Dell EMC Bolsters Storage Portfolio

Mike Vizard
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Following on the heels of the completion of the merger of Dell and EMC, the combined new entity this week upgraded the portfolio of storage platforms originally developed by EMC.

Starting with the launch of a Dell EMC VMAX 250F array aimed at the top end of midmarket IT organizations, Dell EMC is making a concerted effort to extend the reach of the EMC portfolio. To that end, the Dell EMC VMAX 250F array leverages a V-Brick architecture that EMC originally developed for its converged systems. The Dell EMC VMAX 250F array scales up to 1PB of capacity using either 7.6 or 15TB solid-state drives (SSDs). The base configuration of the Dell EMC VMAX 250F starts at 11TB and can deliver over 1 million IOPS.

Peter Smails, vice president of product marketing for DELL EMC, says the goal is to make VMAX systems more affordable by pushing the entry point for VMAX storage to under $100,000.

At the same time, Dell EMC announced it has upgraded the HYPERMAX operating system it employs on its VMAX storage systems to include support for inline compression and data reduction. Dell EMC says that upgrade provides an overall improvement in storage economics by a factor of four.

Dell EMC this week also upgraded the Dell EMC Unity line of storage systems to add support for the latest high-capacity 15TB SSDs and inline compression. IT organizations can now also leverage built-in tools for sharing data with the Virtustream public cloud managed by Dell EMC. The Dell EMC Unity systems come in a 2u appliance designed specifically for midmarket IT organizations that provides access to analytics delivered via the cloud to optimize performance.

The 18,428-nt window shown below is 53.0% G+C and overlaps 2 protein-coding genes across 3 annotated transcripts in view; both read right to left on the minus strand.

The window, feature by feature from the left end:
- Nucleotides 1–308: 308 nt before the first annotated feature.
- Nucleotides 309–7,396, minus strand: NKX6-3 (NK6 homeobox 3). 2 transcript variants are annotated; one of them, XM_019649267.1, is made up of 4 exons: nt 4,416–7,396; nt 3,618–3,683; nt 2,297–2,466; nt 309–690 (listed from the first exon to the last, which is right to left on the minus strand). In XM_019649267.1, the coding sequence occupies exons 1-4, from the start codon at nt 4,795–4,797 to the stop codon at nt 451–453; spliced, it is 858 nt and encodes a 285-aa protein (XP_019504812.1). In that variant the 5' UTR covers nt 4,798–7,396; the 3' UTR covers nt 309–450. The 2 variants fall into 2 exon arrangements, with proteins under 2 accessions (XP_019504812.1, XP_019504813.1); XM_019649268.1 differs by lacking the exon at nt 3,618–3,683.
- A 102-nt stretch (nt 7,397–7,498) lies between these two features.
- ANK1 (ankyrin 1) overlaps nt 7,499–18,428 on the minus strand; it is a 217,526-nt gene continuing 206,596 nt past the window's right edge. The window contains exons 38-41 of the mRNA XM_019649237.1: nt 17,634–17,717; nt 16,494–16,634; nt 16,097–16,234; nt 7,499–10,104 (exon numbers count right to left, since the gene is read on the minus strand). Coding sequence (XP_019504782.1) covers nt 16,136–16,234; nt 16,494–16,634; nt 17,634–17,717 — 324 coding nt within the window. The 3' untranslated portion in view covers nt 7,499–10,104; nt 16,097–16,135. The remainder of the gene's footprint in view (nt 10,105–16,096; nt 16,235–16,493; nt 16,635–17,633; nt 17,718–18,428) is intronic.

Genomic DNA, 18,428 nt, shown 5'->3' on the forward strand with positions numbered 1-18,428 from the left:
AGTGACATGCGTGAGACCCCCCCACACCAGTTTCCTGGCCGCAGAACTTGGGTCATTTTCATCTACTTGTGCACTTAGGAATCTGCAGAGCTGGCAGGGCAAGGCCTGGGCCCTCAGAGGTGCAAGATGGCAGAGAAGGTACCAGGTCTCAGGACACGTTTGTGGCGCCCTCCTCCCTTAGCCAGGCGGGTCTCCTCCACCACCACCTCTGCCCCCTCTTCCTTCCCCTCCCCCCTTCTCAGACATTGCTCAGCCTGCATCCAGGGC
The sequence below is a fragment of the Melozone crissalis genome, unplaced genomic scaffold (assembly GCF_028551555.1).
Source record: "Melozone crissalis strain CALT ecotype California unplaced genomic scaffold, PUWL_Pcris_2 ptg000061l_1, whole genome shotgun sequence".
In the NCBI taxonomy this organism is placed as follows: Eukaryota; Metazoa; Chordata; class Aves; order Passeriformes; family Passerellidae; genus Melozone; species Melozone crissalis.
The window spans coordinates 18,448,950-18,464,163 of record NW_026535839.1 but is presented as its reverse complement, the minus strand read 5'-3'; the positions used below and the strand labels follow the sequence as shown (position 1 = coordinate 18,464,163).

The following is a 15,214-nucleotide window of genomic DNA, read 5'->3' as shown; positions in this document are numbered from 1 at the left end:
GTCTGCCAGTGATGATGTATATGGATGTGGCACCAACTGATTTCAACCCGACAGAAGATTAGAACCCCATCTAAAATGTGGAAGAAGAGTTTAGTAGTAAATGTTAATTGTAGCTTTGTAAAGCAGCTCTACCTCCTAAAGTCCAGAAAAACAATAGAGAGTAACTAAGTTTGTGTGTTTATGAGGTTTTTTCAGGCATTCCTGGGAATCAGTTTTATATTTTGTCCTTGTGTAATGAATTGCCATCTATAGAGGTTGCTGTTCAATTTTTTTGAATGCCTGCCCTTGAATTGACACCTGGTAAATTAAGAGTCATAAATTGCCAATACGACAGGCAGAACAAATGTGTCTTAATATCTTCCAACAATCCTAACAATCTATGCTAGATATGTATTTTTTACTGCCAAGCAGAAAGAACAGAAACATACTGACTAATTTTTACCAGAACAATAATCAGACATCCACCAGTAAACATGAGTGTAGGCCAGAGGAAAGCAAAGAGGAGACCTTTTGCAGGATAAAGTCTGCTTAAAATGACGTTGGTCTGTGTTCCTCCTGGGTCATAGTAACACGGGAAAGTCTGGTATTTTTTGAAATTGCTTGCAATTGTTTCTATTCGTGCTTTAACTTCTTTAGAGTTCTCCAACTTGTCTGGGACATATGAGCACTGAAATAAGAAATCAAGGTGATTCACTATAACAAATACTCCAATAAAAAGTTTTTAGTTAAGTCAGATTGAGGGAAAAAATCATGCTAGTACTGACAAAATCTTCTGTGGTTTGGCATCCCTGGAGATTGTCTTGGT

Also unveiled this week is a VPLEX VS6 platform, which Dell EMC says delivers twice the performance at one-third the latency and provides much greater scale than previous generations. Just as significant, Smails says Dell EMC is now tying the software license for VPLEX to the core storage engine. As a result, there’s no additional cost for using VPLEX systems to protect data because pricing is no longer affected by the amount of data stored on the system.

Finally, Dell EMC has updated its Dell EMC SRDF software to make it possible to now asynchronously and synchronously share data across a wide area network, added an SSD option alongside integration with Virtustream to its Data Domain line of data protection appliances, and enhanced the manageability and security of its DDSD D5 all-flash storage system  for the high end of the enterprise.

In general, Smails says Flash storage has now become the default option inside the data center as the cost of acquiring all Flash technologies reaches parity with high-end magnetic storage. Couple that with reduced operating costs, and Smails says use cases for magnetic storage are starting to narrow.

“The move to all-Flash is happening rapidly,” says Smails.

The issue facing IT organizations is how and when to best apply Flash storage across a broad array of use cases that more often than not will be defined by the unique requirements of any given application workload.

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